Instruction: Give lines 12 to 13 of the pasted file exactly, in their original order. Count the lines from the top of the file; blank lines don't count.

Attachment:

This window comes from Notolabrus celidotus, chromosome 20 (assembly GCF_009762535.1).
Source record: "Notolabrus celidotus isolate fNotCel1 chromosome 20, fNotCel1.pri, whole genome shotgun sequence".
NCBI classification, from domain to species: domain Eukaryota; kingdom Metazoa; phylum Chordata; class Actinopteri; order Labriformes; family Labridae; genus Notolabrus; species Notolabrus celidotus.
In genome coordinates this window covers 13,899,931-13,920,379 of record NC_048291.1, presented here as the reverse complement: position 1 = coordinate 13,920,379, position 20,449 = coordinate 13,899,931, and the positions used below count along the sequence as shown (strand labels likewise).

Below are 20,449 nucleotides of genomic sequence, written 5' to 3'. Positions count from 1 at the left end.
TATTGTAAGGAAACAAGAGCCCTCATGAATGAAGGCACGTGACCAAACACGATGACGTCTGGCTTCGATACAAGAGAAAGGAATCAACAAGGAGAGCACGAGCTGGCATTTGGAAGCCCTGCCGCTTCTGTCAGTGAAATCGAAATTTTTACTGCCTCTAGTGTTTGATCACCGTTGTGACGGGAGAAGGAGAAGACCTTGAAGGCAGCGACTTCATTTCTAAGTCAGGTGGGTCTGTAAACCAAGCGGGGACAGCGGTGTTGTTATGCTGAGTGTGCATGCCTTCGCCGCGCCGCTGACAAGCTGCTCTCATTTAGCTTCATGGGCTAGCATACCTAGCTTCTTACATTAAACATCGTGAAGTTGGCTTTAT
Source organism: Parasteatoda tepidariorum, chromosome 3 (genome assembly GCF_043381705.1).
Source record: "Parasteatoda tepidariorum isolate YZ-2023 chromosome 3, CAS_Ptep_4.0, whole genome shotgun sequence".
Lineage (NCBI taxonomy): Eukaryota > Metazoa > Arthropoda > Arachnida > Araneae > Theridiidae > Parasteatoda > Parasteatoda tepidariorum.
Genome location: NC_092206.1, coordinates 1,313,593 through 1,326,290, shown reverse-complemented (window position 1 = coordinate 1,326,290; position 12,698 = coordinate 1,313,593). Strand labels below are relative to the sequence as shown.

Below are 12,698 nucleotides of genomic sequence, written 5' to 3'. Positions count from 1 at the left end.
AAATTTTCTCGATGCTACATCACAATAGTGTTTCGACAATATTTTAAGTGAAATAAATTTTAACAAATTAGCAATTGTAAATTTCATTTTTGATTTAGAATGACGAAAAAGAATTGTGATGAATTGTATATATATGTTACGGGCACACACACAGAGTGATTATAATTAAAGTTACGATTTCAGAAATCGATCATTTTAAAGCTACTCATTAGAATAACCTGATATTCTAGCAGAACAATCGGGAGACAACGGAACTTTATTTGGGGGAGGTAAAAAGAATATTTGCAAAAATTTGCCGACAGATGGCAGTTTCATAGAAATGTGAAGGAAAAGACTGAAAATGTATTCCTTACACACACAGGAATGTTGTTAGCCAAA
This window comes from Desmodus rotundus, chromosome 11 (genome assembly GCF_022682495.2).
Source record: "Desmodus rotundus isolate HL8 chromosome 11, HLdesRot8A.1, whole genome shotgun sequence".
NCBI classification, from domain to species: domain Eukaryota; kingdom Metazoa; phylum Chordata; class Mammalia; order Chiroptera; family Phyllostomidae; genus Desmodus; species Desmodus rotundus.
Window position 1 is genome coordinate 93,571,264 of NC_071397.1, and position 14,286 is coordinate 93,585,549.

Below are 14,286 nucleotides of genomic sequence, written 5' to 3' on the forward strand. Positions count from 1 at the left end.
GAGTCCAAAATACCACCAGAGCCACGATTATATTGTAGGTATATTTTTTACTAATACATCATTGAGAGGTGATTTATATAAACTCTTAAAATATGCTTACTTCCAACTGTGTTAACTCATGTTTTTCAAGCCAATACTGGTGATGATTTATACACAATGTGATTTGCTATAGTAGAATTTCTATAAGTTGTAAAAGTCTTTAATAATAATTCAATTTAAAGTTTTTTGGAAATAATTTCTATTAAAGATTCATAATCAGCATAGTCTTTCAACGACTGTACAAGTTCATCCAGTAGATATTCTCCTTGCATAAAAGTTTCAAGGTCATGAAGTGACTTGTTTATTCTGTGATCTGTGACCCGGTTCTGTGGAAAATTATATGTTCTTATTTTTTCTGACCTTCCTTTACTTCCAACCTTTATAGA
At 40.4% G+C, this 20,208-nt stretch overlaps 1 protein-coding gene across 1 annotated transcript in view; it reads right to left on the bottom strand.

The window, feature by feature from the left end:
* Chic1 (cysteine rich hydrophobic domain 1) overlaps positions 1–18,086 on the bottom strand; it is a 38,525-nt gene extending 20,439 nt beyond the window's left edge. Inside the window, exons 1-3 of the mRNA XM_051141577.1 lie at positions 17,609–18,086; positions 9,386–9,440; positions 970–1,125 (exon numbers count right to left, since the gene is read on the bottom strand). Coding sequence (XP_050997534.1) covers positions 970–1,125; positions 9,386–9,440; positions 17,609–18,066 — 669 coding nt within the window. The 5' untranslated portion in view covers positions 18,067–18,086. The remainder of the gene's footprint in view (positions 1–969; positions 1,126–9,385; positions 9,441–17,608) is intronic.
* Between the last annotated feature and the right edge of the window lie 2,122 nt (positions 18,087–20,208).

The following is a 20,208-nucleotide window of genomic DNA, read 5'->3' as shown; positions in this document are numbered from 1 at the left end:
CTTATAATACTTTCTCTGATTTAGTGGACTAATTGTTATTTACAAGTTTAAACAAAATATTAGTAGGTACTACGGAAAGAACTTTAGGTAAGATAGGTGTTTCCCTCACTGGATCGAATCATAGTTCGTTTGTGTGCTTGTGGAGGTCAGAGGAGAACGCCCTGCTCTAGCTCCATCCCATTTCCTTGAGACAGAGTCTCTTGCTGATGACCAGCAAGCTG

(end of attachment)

AAATTTTCTCGATGCTACATCACAATAGTGTTTCGACAATATTTTAAGTGAAATAAATTTTAACAAATTAGCAATTGTAAATTTCATTTTTGATTTAGAATGACGAAAAAGAATTGTGATGAATTGTATATATATGTTACGGGCACACACACAGAGTGATTATAATTAAAGTTACGATTTCAGAAATCGATCATTTTAAAGCTACTCATTAGAATAACCTGATATTCTAGCAGAACAATCGGGAGACAACGGAACTTTATTTGGGGGAGGTAAAAAGAATATTTGCAAAAATTTGCCGACAGATGGCAGTTTCATAGAAATGTGAAGGAAAAGACTGAAAATGTATTCCTTACACACACAGGAATGTTGTTAGCCAAA
This window comes from Desmodus rotundus, chromosome 11 (genome assembly GCF_022682495.2).